a) Function as nucleic acids.
b) Contain hydrophobic and non-polar groups.
c) Contain polar and hydrophilic groups.
d) Contain non-polar and hydrophilic groups.
e) Function as long-term-energy-storage molecules.
Function as nucleic acids.
Contain hydrophobic and non-polar groups.
Contain polar and hydrophilic groups.
Contain non-polar and hydrophilic groups.
Function as long-term-energy-storage molecules.
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all right. So now that we've introduced lipids and some of their biological functions in this video, we're going to introduce a critical lipid map that's going to be super helpful for you guys as you move forward throughout our entire lesson on lipids. And so it's important to note, is that there are actually thousands of different molecules that are classified as lipids. And there are so many different molecules that it makes it really challenging to categorize lipids in a simple way. And on top of that, these thousands of different molecules they can actually be categorized based on similarities in their biological functions. Or these thousands of different molecules could be categorized based on similarities in their chemical structures. And so you might find that your textbooks or your professors might be categorizing lipids in a slightly different way. However, here at Clutch Prep, we've specifically chosen to categorize these thousands of different molecules based on similarities in their chemical structures, and the map that you see down below again is based on similarities in their chemical structures, and the reason that we've decided to do this is because we believe this is going to be the easiest way for you guys toe learn lipids and how they relate to each other structurally. And we'll also talk about the biological functions of these lipids as we move along through our course. And so what you'll notice is down below here. What you'll see is we've got this flow chart, which is really just a map, and it's a map of our entire lesson on lipids. And so you really you can use this flow chart or this map here continuously throughout our entire lesson on lipids. And this is going to be a super helpful guide for you guys again to make sure that you don't get lost as we maneuver our way through our lesson on lipids. And so if we take a closer look at our lipid map down below, which you'll notice is that the very top? We have lipids, and immediately the lipids can be branched into two different groups. We have this left branch over here, which are the fatty acids and the fatty acid based lipids. And then we have this right branch over here, which are the ice, a preens and the ice, a preen based lipids and so moving forward in our course, we're first going to explore all of the fatty acid based lipids, and after that we'll zoom back out and explore the isil, preen based lipids. And so we're going to cover the Ice Supremes last and moving forward and our course. We'll see different versions of our map, and we're going to abbreviate the ice Supremes using this molecule right here, which is an ice supreme molecule. And again, we're going to explore all of the fatty acid based lipids first. And so another really cool feature of this map is that it's actually a reflection of the order that we're going to cover these topics and so you can actually use this lipid map to make predictions about what we're going to cover next. And so, for example, we know that we're going to explore the fatty acid based lipids first. And so in our next lesson video, you should expect to see fatty acids. And then, after we finished talking about fatty acids, the next thing that you should expect to see our glycerol lipids. So we're gonna be covering the furthest branches to the left in their entirety and then zoom out and start to cover all of these other branches in this fashion like this. And then, of course, once we make our way through all of the fatty acid based lipids again, we're going to finally zoom out and take the right branch and explore the ice a prince. And so because this lipid map here is a reflection of our entire lesson on lipids, you should be continuously coming back to this map and using it to help guide you. And I'll be continuously referring to this map as we move along through our course. And so this year concludes our introduction to this lipid map, and we'll be able to get a little bit of practice before we actually move forward and start exploring the fatty acid based lipid so I'll see you guys in our next video.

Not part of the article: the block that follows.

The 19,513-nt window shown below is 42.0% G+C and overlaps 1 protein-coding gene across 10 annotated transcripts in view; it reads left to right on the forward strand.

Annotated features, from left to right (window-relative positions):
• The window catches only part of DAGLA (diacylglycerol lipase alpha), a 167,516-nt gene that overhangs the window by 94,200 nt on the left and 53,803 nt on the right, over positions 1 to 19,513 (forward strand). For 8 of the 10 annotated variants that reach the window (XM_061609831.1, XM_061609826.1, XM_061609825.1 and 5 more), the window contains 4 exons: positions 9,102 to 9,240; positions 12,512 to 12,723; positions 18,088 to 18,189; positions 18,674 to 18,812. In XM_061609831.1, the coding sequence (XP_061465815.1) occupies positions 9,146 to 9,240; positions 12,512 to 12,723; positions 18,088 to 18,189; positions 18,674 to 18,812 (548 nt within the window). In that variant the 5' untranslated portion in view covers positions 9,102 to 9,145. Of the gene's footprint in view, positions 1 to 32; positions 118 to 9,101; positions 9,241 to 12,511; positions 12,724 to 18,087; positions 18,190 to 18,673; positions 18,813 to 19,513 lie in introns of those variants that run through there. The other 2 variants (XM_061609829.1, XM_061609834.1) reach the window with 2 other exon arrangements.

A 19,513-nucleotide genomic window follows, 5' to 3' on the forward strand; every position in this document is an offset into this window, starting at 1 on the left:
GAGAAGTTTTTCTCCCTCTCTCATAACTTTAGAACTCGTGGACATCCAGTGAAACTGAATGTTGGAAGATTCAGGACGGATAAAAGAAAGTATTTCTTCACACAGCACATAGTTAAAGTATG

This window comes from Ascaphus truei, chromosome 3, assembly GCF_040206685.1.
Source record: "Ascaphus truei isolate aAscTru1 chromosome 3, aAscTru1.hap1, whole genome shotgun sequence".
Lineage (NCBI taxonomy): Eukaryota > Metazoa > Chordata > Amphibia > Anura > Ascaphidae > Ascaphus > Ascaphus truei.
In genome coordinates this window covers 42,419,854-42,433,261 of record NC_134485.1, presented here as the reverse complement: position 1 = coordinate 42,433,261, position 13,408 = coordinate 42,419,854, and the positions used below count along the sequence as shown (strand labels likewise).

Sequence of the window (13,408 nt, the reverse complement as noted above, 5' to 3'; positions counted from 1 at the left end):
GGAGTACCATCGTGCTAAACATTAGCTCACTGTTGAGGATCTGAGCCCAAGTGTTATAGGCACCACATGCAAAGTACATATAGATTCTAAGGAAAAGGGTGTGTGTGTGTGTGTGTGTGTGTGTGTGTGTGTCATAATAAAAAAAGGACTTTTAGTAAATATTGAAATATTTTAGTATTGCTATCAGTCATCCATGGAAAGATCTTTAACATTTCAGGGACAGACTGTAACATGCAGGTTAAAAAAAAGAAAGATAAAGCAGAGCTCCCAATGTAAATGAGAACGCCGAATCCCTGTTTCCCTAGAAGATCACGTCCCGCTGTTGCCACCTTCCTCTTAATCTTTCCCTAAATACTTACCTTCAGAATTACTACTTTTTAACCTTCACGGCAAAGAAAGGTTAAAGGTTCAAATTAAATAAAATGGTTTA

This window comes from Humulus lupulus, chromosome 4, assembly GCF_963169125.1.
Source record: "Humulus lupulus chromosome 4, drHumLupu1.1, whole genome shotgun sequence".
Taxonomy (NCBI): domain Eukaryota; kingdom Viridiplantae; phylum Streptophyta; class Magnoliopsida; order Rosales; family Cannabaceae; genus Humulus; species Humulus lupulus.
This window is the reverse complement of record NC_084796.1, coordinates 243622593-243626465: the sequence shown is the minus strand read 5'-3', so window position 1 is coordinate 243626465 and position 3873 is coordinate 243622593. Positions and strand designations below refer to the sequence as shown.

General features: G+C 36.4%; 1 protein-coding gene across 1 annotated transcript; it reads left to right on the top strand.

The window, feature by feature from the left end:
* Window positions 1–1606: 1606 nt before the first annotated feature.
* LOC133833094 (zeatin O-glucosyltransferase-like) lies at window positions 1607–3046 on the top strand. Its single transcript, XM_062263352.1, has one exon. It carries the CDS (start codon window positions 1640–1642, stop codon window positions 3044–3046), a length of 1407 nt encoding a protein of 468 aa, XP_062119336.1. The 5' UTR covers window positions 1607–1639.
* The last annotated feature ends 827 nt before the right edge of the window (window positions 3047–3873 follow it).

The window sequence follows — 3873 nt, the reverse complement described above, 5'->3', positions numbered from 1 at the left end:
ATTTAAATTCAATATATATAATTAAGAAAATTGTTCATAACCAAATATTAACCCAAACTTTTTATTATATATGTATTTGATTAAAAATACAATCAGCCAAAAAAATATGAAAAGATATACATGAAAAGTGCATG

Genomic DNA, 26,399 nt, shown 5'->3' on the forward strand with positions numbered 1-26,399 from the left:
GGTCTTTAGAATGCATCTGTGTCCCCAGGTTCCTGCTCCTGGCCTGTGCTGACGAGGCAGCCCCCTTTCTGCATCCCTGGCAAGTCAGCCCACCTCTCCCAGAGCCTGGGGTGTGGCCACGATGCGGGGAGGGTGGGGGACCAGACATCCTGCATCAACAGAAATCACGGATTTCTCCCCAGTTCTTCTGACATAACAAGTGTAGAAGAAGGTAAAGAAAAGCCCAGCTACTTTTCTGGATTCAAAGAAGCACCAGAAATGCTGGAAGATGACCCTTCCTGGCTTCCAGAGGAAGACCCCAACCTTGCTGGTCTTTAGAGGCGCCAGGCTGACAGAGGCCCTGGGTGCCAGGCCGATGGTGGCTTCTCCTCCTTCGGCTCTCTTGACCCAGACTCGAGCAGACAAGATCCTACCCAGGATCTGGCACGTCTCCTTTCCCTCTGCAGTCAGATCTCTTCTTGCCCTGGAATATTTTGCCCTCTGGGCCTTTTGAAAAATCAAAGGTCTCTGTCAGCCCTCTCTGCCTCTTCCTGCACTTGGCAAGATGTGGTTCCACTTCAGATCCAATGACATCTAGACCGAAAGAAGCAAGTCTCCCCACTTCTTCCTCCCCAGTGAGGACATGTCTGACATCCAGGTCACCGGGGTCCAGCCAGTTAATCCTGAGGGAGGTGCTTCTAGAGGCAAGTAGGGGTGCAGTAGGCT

Lipids include a wide range of compounds including which of the following?
a) Cholesterol, cellulose, cerebrosides, and fats.
b) Chitin, starch, polysaccharides, and glucose.
c) Waxes, fats, phospholipids, and steroids.
d) Nucleic acids, triacylglycerols, and gangliosides.
Cholesterol, cellulose, cerebrosides, and fats.
Chitin, starch, polysaccharides, and glucose.
Waxes, fats, phospholipids, and steroids.
Nucleic acids, triacylglycerols, and gangliosides.
Using the lipid map above, which of the following types of lipids is NOT derived from a fatty acid precursor?